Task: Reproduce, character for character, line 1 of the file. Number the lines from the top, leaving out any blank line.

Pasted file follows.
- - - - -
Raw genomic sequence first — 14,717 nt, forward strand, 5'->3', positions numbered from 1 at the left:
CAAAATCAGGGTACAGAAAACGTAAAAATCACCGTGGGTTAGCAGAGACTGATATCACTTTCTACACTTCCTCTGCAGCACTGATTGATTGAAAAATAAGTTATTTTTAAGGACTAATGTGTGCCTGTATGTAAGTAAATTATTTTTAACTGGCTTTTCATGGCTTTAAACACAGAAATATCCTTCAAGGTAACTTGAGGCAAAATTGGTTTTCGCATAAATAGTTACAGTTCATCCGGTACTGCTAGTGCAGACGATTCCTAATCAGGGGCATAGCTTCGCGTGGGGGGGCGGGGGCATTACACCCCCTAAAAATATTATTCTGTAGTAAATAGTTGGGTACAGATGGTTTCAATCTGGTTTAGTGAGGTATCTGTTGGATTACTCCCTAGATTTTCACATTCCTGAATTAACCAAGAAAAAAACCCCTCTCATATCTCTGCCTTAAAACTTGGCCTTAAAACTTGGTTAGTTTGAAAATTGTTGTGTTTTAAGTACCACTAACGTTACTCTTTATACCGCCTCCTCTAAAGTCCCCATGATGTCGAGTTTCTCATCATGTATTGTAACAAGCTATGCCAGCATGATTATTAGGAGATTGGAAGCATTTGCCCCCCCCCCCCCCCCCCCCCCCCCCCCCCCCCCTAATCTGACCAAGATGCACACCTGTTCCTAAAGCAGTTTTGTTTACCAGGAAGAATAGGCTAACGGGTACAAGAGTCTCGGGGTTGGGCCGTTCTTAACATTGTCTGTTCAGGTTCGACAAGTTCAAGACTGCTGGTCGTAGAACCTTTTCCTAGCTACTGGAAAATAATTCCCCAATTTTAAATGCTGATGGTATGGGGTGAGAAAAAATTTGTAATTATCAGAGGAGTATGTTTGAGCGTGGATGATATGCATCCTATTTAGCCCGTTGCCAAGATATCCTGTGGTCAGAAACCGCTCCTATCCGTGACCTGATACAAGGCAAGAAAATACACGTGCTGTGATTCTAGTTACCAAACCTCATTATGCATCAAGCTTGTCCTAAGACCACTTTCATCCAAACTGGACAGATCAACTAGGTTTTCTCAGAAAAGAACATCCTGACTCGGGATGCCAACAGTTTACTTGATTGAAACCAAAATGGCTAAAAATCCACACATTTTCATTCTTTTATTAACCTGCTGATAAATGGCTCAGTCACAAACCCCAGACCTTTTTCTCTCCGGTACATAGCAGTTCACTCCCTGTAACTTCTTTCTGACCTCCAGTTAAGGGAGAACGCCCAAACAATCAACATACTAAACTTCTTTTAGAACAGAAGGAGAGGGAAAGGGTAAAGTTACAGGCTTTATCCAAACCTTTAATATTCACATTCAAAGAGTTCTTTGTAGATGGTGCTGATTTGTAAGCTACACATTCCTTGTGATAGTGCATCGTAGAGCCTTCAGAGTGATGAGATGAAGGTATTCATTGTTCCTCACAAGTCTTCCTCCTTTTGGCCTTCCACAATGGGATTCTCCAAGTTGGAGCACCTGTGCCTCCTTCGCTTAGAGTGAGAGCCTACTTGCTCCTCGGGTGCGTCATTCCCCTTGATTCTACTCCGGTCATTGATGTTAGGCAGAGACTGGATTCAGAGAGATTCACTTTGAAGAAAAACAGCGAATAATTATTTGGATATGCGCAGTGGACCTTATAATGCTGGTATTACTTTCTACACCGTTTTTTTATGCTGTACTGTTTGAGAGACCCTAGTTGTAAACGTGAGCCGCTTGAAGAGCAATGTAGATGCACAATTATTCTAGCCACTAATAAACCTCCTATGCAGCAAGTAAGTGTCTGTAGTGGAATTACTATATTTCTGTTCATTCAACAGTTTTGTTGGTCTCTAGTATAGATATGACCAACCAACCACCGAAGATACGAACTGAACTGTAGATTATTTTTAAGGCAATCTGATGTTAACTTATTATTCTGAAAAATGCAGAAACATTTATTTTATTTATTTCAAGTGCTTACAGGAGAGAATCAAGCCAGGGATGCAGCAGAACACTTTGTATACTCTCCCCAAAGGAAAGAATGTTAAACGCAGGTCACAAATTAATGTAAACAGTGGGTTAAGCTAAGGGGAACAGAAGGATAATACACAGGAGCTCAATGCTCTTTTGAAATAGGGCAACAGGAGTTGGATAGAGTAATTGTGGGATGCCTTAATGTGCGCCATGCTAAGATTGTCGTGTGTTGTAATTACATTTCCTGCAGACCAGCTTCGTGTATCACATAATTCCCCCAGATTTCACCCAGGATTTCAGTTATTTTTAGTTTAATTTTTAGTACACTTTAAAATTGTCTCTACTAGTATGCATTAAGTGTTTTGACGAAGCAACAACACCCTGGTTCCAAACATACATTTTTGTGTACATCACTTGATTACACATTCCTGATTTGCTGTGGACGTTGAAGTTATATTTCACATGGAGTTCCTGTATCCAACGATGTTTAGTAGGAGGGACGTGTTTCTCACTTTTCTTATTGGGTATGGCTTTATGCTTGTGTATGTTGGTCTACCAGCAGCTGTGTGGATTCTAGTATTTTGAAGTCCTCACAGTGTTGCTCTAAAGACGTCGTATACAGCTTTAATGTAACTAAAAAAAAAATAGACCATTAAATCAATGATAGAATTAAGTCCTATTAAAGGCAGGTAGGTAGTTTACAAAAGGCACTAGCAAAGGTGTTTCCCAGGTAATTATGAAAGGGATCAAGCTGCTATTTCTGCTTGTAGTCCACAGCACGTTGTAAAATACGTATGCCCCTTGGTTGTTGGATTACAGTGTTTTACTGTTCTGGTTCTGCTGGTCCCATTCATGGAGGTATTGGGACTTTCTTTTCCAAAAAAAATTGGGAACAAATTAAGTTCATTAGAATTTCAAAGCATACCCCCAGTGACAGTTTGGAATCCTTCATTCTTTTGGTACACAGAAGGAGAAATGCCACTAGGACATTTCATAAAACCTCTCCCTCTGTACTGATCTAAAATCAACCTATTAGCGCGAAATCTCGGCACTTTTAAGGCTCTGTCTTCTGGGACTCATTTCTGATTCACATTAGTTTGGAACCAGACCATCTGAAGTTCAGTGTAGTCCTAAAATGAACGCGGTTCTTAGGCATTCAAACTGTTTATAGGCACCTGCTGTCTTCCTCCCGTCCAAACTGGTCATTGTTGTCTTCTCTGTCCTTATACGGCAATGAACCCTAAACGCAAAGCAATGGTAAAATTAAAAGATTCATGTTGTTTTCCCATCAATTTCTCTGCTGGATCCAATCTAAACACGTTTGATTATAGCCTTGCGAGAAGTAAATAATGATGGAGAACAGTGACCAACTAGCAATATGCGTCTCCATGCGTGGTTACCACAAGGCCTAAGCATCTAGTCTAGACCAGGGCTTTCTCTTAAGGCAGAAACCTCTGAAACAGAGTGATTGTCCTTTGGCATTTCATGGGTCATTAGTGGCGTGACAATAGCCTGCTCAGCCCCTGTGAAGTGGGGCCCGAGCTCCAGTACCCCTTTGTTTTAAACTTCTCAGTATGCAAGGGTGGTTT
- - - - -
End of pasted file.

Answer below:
Raw genomic sequence first — 14,717 nt, forward strand, 5'->3', positions numbered from 1 at the left: